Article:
Vice-President Yemi Osinbajo on Monday said the journalism profession cannot guarantee a “decent living” in Nigeria.
He said this while declaring open the retreat of the state house press corps in Abuja with the theme ‘Journalists and Retirement Plans’.
The Vice-President said to avoid the pains of working and going home without benefits, all employees, not only of the media, should be compelled to join the government’s contributory pension scheme.
“I realised first of all that this is not a profession from which one could make a decent living in the first place unless you find a really good way of doing so,” he said.
“But more importantly for me was the fact that you are just on your own. Journalism as a profession is so wide open. There are a few reasons in my view why remuneration is poor.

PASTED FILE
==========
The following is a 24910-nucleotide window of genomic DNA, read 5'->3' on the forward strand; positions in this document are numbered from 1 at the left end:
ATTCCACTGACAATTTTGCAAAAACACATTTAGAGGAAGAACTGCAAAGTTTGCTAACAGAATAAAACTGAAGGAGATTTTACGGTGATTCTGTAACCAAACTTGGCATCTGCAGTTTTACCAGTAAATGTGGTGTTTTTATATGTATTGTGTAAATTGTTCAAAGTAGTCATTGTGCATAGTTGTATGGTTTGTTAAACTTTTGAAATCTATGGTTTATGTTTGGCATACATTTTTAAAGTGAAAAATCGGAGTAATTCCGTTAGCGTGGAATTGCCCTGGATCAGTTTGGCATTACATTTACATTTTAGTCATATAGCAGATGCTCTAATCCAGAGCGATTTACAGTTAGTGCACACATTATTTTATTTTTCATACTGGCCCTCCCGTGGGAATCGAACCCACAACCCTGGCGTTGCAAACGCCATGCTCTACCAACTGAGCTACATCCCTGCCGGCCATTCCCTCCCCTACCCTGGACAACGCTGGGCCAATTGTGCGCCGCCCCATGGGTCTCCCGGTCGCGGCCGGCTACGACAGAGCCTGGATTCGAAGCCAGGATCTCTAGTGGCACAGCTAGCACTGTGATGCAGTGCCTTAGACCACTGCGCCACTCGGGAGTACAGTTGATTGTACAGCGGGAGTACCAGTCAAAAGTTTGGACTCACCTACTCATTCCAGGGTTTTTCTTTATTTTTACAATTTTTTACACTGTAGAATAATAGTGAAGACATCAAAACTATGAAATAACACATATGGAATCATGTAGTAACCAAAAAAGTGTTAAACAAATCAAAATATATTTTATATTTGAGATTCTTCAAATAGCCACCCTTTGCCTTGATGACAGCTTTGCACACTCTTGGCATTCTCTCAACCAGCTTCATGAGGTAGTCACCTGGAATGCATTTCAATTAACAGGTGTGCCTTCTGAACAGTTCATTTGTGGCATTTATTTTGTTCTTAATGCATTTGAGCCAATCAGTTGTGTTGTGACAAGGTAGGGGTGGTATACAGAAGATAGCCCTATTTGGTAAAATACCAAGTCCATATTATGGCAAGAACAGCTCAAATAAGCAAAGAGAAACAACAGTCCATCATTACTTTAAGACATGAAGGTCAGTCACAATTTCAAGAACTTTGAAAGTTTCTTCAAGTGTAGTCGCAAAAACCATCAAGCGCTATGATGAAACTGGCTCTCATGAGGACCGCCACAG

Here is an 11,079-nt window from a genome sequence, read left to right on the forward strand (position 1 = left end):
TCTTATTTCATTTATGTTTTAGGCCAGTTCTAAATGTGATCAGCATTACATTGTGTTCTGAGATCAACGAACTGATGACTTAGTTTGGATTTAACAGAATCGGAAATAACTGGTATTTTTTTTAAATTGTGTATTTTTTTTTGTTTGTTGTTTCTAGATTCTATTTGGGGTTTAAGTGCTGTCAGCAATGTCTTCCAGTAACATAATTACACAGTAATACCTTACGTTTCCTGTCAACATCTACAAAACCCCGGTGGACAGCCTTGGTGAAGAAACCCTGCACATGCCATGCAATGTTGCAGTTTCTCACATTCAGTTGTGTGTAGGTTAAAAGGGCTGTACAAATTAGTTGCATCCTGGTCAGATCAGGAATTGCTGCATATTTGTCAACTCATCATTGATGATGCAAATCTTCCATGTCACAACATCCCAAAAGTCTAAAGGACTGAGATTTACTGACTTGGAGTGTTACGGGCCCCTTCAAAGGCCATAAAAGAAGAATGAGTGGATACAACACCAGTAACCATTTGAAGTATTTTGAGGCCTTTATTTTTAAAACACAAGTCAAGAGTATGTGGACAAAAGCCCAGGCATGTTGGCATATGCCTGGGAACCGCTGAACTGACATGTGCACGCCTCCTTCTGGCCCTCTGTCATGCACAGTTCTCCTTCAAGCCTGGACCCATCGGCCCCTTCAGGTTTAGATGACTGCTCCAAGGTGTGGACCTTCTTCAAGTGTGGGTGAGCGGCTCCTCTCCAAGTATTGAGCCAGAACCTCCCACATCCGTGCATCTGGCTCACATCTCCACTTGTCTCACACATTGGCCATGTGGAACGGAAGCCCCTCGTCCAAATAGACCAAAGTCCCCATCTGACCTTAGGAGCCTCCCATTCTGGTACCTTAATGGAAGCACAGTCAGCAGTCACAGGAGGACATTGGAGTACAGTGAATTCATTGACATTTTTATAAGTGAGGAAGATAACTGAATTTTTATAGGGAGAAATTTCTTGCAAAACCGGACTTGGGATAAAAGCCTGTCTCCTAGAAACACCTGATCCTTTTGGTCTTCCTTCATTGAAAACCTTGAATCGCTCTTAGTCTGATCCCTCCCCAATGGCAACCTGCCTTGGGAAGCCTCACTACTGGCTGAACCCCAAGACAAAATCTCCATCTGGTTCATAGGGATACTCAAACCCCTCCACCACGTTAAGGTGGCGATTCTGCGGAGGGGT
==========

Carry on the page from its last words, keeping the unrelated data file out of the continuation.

“The first is that it is just simply cheating. There are owners of media that are just cheats. They just want to get something from nothing and that is not uncommon, it is a general malaise. It is not necessarily restricted to the media.
“It is also the same in the legal profession. There many lawyers, if they tell you what they earn, you will certainly not want to be a lawyer.
“Entry into journalism is not vigorously enforced. Most professions are able to pay better because there are entry requirements that are rigorously enforced. Perhaps not the case in journalism and for good reason.
“There are those who are formally trained as journalists but the profession will admit anybody at all even if you are not formally trained as a journalist and that is even becoming more so now with social media platforms, with blogs.”
He called on media practitioners to seek self-improvement in and outside the profession to become sector experts and withstand the challenges after practice.